One other benefit of the Marathon tank is its insulation. It has 3 inches of foam, and the literature says that it loses only 5°F in 24 hours. Our data logging suggests that it’s more like 6–8°F in our situation, but still, not bad. Insulation was something else we played with. Pipe insulation seldom comes really thick, yet keeping heat loss down increases the actual solar fraction and reduces the amount of backup energy needed. So we decided to double up on the insulation wherever possible.
Solar water heaters are normally designed as one- or two-tank systems. One tank is better, if you can make it work, as there is less equipment from which to lose heat. These days, this can only be readily done with electric backup. So another thing we did was to disconnect the lower element in our single tank and use only the upper element for backup. This prevents the electric heat source from competing with the solar one. We wired it at 120 volts rather than 240, so there was no need to do anything more than just plug it in. It does take 4 times as long to heat at half the voltage, but Zak wanted a good test of the solar. The system was installed in November 2014, and he has yet to use the backup!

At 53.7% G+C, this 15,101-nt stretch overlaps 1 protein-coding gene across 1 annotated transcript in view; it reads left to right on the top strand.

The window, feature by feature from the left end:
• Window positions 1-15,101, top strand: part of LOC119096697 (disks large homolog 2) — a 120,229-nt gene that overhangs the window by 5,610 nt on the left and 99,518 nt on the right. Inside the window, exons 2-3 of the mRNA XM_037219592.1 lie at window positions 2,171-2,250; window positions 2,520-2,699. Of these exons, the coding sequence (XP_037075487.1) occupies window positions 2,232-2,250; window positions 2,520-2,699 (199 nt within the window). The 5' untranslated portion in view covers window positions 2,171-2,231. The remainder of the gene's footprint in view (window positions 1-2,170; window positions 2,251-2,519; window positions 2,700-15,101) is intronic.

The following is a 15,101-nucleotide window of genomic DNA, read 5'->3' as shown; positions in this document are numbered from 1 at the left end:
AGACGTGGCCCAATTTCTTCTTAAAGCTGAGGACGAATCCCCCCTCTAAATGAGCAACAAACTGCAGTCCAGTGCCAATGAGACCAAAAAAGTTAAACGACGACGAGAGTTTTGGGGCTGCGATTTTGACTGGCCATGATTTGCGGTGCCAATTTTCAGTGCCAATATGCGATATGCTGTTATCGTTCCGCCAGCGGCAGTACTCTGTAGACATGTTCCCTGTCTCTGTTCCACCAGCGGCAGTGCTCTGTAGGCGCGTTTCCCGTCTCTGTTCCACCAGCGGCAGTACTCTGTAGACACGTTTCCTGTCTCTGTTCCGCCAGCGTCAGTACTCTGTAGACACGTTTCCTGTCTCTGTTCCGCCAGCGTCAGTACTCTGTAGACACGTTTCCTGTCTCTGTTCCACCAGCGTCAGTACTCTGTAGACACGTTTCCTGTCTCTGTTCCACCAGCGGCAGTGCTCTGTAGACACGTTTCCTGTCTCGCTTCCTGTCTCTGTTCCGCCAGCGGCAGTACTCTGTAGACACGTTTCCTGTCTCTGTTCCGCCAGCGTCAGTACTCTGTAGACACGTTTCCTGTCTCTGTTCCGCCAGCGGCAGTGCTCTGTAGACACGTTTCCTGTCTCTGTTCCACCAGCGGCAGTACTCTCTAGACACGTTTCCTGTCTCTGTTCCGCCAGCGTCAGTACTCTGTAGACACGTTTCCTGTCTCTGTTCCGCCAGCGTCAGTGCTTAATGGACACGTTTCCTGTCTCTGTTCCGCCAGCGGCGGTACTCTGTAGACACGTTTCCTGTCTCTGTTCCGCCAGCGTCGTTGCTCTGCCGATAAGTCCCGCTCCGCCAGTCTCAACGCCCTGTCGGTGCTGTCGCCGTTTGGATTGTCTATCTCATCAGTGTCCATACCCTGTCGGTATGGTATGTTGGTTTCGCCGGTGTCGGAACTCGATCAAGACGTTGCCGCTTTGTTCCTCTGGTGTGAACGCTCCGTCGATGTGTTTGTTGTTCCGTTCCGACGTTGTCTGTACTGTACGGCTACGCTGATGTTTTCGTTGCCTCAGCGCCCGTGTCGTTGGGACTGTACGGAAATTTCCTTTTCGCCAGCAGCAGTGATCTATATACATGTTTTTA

The system is managed simply with an off-the-shelf Goldline GL-30 solar controller. It measures the temperature at the solar collector and at the bottom of the tank. It compares the two and, when the collector is sufficiently hotter, turns on the pump. The control has adjustments for fine-tuning this set point. Fortunately, we do not need the control that protects against freezing or overheating.
The system was simple to install. If you look just at installation time, it took only six person-hours, which is very fast. In the good old days, a fast installation used to be three guys and one long day, or about 24 person-hours. This system went in so quickly for several reasons: